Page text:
Better technology collaboration with local communities is needed to ensure the benefits of digital transformation and post-Covid economic growth are distributed across all parts of UK society, according to a panel of experts.
Panellists speaking at the TechUK Digital Ethics Summit on 10 December told attendees that achieving “inclusive economic growth” after Covid-19 will rely on bringing a much wider range of voices to the table, especially in the context of deciding how new technologies are developed and deployed.
Highlighting how the pandemic has “shone a very stark spotlight on a lot of disparities that were there already in the UK and globally” – from regional inequalities to the exclusion of people along racial, gender or class lines – Priya Guha, a venture partner at Merian Ventures, said there is “a huge opportunity as society to take this as a realisation that we cannot continue with the status quo”.
“We are essentially shooting ourselves in the foot if we’re not allowing everyone to participate in our economic future,” she added.
Part of the solution, according to Jonathan Dowden, small business product manager at Sage, is getting small businesses across the country to collaborate on developing their own proprietary technologies that will allow them to “digitally enable” and therefore serve local communities in ways that big multinational technology companies cannot.
“Small businesses in particular have to come together and have to build clusters and build communities, and it has to be led by those businesses themselves,” he said, adding that smaller businesses currently lack the capital resources to make initial investments in that direction.
“There could well be, with some support, some economies of scale there that would help small businesses invest in technologies and own those technologies, and make them work for them in a much better way,” he said.
He added while technological advances are to be welcomed, they must be accessible to a wide range of groups to address the risk of people “being left behind”.
“These divisions that have always been there, and that Covid has shone a light on, are going to get bigger, and that is going to create a really serious problem,” he said. “Technology isn’t the solution in its own right.”
Christina Colclough, founder of Why Not Lab, similarly warned against “techno-solutionism” and the temptation of falling back on the idea that technology, in its ability to increase efficiency and productivity through automation, holds all of the answers to what are fundamentally social and political problems.
She said the increasing dependency of governments on private sector bodies for data collection and interpretation is creating “a very unilateral way of looking at the world” that does not necessarily reflect the views of many ordinary people.
“We have all these fancy AI [artificial intelligence] principles now and one of them is the principle of fairness, but then we have to ask for whom? What’s fair for managers is not necessarily fair for workers, for men for women, that’s why we need multi-stakeholder governance,” she said, adding that people should come together in their localities to “demand that we have joint access and control over the data that’s produced, so we can interpret it together”.
However, to make these kinds of demands requires citizens to mobilise themselves through political organising.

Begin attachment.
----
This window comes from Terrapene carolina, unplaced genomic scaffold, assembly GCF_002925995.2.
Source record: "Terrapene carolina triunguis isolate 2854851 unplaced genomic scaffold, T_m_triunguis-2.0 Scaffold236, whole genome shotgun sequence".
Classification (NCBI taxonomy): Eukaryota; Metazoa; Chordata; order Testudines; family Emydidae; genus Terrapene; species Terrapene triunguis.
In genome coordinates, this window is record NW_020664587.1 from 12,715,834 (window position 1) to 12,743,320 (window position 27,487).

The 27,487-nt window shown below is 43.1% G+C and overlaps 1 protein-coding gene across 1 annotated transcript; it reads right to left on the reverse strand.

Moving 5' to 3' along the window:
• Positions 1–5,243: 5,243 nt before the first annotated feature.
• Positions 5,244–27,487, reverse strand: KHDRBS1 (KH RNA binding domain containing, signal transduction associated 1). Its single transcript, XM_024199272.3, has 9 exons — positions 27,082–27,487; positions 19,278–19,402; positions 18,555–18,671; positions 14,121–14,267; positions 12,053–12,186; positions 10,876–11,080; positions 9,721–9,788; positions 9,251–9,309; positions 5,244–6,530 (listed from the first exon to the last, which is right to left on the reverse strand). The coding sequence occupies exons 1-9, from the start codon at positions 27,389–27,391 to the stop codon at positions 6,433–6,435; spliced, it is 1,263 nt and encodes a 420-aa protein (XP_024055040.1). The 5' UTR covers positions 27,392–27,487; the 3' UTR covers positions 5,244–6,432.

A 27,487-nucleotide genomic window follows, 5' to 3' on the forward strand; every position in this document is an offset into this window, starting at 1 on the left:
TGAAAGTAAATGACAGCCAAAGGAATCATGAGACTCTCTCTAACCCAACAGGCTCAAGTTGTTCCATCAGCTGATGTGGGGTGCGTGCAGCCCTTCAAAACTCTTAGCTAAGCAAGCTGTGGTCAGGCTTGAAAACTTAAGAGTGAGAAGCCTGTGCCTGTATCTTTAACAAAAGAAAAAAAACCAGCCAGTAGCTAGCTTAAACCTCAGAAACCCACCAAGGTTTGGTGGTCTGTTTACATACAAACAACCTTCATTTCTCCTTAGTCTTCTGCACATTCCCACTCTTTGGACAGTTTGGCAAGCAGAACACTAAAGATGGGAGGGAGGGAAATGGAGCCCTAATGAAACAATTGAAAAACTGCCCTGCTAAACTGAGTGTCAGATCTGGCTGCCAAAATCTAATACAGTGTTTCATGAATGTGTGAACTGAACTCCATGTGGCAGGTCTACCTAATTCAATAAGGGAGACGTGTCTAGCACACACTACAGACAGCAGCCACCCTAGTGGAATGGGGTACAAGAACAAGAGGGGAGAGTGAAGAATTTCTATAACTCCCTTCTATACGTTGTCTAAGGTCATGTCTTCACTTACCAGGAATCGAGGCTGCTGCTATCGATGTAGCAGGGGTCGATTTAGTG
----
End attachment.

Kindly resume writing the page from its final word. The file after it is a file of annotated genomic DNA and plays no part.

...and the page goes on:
“We mustn’t kid ourselves that data [alone] is sufficient – it’s necessary but not sufficient – because we’ve known about data on climate change for years and years, there’s overwhelmingly clear data on poverty and destitution, but that doesn’t necessarily mean we’re going to change anything, so there’s more that’s required in terms of political action,” said Dowden.
Private companies and technological development
In terms of big private technology companies and their role in promoting fairness and inclusive growth, many attending the summit were sceptical of their ability to do so.
Speaking on a separate panel about the ethical development of AI, Allyn Shaw, president and chief technology officer at Recycle Track Systems, said: “Whenever you start to integrate human rights and discrimination with capitalism, unfortunately capitalism always wins.
“If it’s a matter of ‘Do you get your product out on time or do you ensure it does not have bias or that it’s not discriminatory?’, I’m concerned that those capitalistic system may not err on the side of non-bias,” he added.
Kanta Dihal, a senior research fellow and project at the Leverhulme Centre for the Future of Intelligence in University of Cambridge, said that there are very few incentives for private companies to take actions that are “not directly lucrative”, adding that “legal interventions have always been necessary to prevent a capitalist system from exploiting human beings in the worst possible way”.
She also contested the increasingly popular view that it is in the best interests of for-profit companies to act responsibly on the basis that better consumer trust will bring greater returns down the line, positing that “Facebook wasn’t supposed to be massively unethical and it hasn’t been pulled off the market”.
Renée Cummings, a data activist in residence at University of Virginia, said we need to be highly critical of the ways that we use new technologies.
“It comes back to advocacy, activism and evangelism … I think because we have so much fun with technology and we use it for so many things that entertain, we don’t look at risks such as privacy and security, and how these things can impact your life,” she said.
“It comes to really building the knowledge level, building public education and public awareness, and getting communities involved in the conversation.”